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The Information Continuum

Evolution of Social Information Transfer in Monkeys, Apes, and Hominids

Barbara J. King

The Information Continuum creates a synthetic view of the evolution of communication among primates. King contends that the crucial element in the evolution of information acquisition and transfer is the acquired ability to donate information to others.

1994. 166 pp., black-and-white photographs, tables, notes, references, index, 7 x 10

Contributors: Barbara J. King

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“[Barbara King’s] work is an exceptionally thoughtful synthesis of matters critically relevant to the evolution of human language… [It is] an excellent supplement for studies in anthropology, psychology, primatology, or animal behavior.”
—F.S. Szalay, Choice Vol. 33, no. 3 (November 1995)


The Information Continuum provides a succinct and thoughtful account of the evolution of social information transfer in monkeys, apes and humans. King’s novel approach to the study of social information transfer offers many new and exciting avenues of research for those interested in the evolution of communication… I highly recommend this book to anyone interested in topics related to information transfer or the evolution of language.”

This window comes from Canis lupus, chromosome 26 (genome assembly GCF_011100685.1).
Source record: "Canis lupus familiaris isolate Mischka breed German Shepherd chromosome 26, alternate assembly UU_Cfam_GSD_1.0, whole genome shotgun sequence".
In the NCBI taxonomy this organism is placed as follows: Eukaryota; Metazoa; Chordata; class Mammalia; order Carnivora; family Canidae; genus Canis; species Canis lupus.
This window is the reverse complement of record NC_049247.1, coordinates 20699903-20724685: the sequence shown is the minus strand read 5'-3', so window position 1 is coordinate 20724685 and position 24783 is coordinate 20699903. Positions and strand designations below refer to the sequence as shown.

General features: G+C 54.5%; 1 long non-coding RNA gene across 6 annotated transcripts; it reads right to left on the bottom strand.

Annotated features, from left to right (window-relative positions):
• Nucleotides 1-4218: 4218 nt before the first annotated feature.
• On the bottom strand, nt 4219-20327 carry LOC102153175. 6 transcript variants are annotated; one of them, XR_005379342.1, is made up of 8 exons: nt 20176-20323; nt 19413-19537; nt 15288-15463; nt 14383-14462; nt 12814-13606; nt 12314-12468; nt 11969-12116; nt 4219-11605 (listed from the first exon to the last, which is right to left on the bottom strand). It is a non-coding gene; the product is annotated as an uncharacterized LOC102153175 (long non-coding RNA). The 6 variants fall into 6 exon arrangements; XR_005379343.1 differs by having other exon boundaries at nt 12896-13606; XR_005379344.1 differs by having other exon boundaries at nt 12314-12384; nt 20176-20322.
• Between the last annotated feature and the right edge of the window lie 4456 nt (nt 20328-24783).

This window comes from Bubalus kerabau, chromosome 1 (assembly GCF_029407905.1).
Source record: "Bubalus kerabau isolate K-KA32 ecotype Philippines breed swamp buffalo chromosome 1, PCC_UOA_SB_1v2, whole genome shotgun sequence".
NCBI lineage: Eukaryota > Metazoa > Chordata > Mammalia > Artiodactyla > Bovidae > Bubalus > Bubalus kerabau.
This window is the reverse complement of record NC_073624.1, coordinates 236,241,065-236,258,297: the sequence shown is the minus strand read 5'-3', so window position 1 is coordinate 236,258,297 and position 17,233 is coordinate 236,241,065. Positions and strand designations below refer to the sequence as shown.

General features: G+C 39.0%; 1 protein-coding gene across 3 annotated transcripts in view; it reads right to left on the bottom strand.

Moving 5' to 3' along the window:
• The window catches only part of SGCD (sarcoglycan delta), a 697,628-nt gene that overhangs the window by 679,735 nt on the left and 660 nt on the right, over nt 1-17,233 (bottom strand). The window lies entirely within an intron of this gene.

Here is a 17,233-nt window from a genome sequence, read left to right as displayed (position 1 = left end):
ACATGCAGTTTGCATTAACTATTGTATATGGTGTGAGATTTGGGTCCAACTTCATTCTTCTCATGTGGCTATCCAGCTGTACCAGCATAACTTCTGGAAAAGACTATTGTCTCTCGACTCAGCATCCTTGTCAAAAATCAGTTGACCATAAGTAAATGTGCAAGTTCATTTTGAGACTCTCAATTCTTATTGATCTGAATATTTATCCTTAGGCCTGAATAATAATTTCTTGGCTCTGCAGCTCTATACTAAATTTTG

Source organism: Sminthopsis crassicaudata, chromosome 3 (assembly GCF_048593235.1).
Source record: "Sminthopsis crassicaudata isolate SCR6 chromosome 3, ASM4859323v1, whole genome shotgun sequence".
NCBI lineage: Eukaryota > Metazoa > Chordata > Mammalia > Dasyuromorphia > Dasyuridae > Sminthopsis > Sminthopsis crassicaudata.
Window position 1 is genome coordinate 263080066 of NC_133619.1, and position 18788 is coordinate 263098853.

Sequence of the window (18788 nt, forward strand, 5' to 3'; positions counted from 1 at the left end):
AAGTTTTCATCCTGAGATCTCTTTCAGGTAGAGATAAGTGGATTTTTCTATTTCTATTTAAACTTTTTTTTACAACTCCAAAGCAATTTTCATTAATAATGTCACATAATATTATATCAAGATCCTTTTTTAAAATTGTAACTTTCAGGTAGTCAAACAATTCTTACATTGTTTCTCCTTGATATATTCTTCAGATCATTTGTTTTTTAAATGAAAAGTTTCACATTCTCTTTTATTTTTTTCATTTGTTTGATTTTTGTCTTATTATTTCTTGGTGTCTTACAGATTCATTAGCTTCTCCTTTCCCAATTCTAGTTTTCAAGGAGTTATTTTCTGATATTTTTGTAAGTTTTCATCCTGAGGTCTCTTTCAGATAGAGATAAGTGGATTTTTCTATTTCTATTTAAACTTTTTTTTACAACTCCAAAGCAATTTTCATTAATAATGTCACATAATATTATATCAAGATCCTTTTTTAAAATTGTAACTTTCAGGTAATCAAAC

—Dr. Nancy Krusko, International Journal of Primatology Vol. 17, no. 3, (1996)


“I recommend this book as a provocative and forcefully presented analysis that should be of interest to behavioral primatologists and anthropologists.”
—Harold Gouzoules, American Journal of Primatology Vol. 40 (1996)


“[Barbara] King has done an admirable job bringing together data to support a continuity theory of the evolution of information donation in primates. The book is very readable and should enjoy wide readership among primatologists, anthropologists, semioticians, linguists, and others interested in the evolution of human communication.”
—John D. Newman, Journal of Nervous & Mental Disease Vol. 184, no. 7 (July 1996)

 

  1. Social Information Transfer
  2. The Social Behavior of Monkeys and Apes
  3. Foraging and Tool Use in Monkeys and Apes
  4. Hominids
  5. A Diachronic Model for Information Donation
  6. Information Donation, Language, and Human Uniqueness

There are no working papers for this book at the present time.

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